Cannibals All! Or, Slaves without Masters
Harvard University Press, 30 Jun 2009 - 304 halaman
Cannibals All! got more attention in William Lloyd Garrison's Liberator than any other book in the history of that abolitionist journal. And Lincoln is said to have been more angered by George Fitzhugh than by any other pro-slavery writer, yet he unconsciously paraphrased Cannibals All! in his House Divided speech. Fitzhugh was provocative because of his stinging attack on free society, laissez-faire economy, and wage slavery, along with their philosophical underpinnings. He used socialist doctrine to defend slavery and drew upon the same evidence Marx used in his indictment of capitalism. Socialism, he held, was only the new fashionable name for slavery, though slavery was far more humane and responsible, the best and most common form of socialism. His most effective testimony was furnished by the abolitionists themselves. He combed the diatribes of their friends, the reformers, transcendentalists, and utopians, against the social evils of the North. Why all this, he asked, except that free society is a failure? The trouble all started, according to Fitzhugh, with John Locke, a presumptuous charlatan, and with the heresies of the Enlightenment. In the great Lockean consensus that makes up American thought from Benjamin Franklin to Franklin Roosevelt, Fitzhugh therefore stands out as a lone dissenter who makes the conventional polarities between Jefferson and Hamilton, or Hoover and Roosevelt, seem insignificant. Beside him Taylor, Randolph, and Calhoun blend inconspicuously into the American consensus, all being apostles of John Locke in some degree. An intellectual tradition that suffers from uniformity--even if it is virtuous, liberal conformity--could stand a bit of contrast, and George Fitzhugh can supply more of it than any other American thinker.
Hasil 1-5 dari 45
The Edinburgh Review on Southern Slavery 158 xvm. The London Globe on West India Emancipation 184 xix. Protection and Charity to the Weak 187 xx. The Family 190 xxi. Negro Slavery 199 xxn. The Strength of Weakness 204 xxm.
Louis Hartz, who applauds America's rejection of Fitzhugh, has deplored the prevailing indifference to what he calls "The Reactionary Enlightenment" of the Southern conservatives. Tor this was the great imaginative moment in American ...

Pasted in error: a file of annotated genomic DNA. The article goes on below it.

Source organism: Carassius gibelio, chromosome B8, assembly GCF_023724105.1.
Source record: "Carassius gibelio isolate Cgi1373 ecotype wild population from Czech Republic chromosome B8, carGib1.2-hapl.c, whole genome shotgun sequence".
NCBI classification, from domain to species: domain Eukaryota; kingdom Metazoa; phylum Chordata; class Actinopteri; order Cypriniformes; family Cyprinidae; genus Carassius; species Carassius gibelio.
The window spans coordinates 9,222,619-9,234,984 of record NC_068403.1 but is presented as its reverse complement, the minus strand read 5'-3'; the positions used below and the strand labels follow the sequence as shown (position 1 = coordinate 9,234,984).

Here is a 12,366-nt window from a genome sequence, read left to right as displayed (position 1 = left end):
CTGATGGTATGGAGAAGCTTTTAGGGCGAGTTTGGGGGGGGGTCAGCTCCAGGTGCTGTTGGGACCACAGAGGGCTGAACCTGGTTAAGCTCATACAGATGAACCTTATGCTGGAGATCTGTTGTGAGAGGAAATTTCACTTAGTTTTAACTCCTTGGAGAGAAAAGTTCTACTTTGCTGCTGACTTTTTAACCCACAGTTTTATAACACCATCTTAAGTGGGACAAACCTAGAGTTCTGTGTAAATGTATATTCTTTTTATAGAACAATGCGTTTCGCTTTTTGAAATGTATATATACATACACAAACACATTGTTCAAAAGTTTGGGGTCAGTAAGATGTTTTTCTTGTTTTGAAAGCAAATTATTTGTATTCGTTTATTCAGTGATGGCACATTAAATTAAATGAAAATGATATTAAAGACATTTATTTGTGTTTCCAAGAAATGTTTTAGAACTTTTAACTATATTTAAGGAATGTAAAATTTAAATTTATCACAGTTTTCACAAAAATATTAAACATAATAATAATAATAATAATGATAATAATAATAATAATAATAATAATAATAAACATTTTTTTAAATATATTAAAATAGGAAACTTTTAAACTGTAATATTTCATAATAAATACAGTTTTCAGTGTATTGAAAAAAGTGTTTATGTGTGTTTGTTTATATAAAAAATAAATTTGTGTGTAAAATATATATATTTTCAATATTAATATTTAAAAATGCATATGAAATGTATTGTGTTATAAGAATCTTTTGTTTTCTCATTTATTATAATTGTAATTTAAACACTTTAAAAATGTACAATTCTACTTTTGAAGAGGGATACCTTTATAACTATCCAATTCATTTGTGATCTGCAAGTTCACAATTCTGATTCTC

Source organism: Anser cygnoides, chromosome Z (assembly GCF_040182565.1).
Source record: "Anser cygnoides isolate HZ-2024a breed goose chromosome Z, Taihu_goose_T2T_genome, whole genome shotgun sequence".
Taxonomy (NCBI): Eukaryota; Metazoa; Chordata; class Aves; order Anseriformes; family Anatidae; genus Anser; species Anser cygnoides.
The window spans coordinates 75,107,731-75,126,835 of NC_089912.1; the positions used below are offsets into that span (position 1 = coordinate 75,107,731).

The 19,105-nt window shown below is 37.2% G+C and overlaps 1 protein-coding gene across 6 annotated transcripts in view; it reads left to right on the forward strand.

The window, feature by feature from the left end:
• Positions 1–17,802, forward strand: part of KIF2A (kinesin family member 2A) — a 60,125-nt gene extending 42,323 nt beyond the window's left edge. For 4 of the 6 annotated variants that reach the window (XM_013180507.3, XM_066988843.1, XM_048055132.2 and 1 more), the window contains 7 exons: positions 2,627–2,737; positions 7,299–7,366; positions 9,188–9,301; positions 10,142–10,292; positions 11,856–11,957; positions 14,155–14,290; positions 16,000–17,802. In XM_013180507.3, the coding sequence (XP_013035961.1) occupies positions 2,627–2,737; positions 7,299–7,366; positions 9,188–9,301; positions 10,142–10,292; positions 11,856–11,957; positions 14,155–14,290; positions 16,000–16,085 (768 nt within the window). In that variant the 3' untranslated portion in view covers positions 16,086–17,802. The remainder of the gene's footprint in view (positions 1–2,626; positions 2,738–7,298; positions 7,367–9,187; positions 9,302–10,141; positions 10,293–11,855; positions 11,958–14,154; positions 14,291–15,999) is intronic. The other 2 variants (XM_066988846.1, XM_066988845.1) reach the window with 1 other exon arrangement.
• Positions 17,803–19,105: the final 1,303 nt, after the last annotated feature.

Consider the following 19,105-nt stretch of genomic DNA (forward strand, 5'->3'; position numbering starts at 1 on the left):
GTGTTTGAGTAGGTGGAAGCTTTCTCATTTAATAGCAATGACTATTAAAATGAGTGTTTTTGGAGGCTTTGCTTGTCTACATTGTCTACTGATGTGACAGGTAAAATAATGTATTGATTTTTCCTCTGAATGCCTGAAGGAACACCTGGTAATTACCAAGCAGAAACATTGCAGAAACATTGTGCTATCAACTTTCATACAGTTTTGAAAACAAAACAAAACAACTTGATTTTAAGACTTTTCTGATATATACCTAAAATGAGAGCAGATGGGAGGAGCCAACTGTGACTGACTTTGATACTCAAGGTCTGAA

It would be misleading, however, to leave the impression that George Fitzhugh was typical of the Southern thinkers of his period or representative of the pro-slavery thought or of agrarian thought. Fitzhugh was not typical of anything.
In many ways he was the antithesis of the fierce-eyed, grim- faced polemicist who stares out from the picture galleries of the 1850's, whether in the wing for Southern fire-eaters or the wing for abolitionists.
He also placed occasional essays in the Southern Literary Messenger of Richmond, and after the war in Lippincott's Magazine of Philadelphia and the Southern Magazine of Baltimore." The political crises of Europe and America in 1848 and ...
Apa yang dikatakan orang - Tulis resensi
LibraryThing ReviewUlasan Pengguna - ColeSimmons - LibraryThing
Insightful commentary into the meaning of labor and its relation to capital. Fitzhugh proves himself a more than capable defender of the antebellum South while offering a damning critique of values we now take for granted in the modern world. Baca ulasan lengkap
LibraryThing ReviewUlasan Pengguna - heidilove - LibraryThing
i love this. it's a primary source in its own right for the antebellum period, but still is meaningful today for those of us trapped in the corporate culture we inherited after the industrial revolution. a fresh perspective on work and society. Baca ulasan lengkap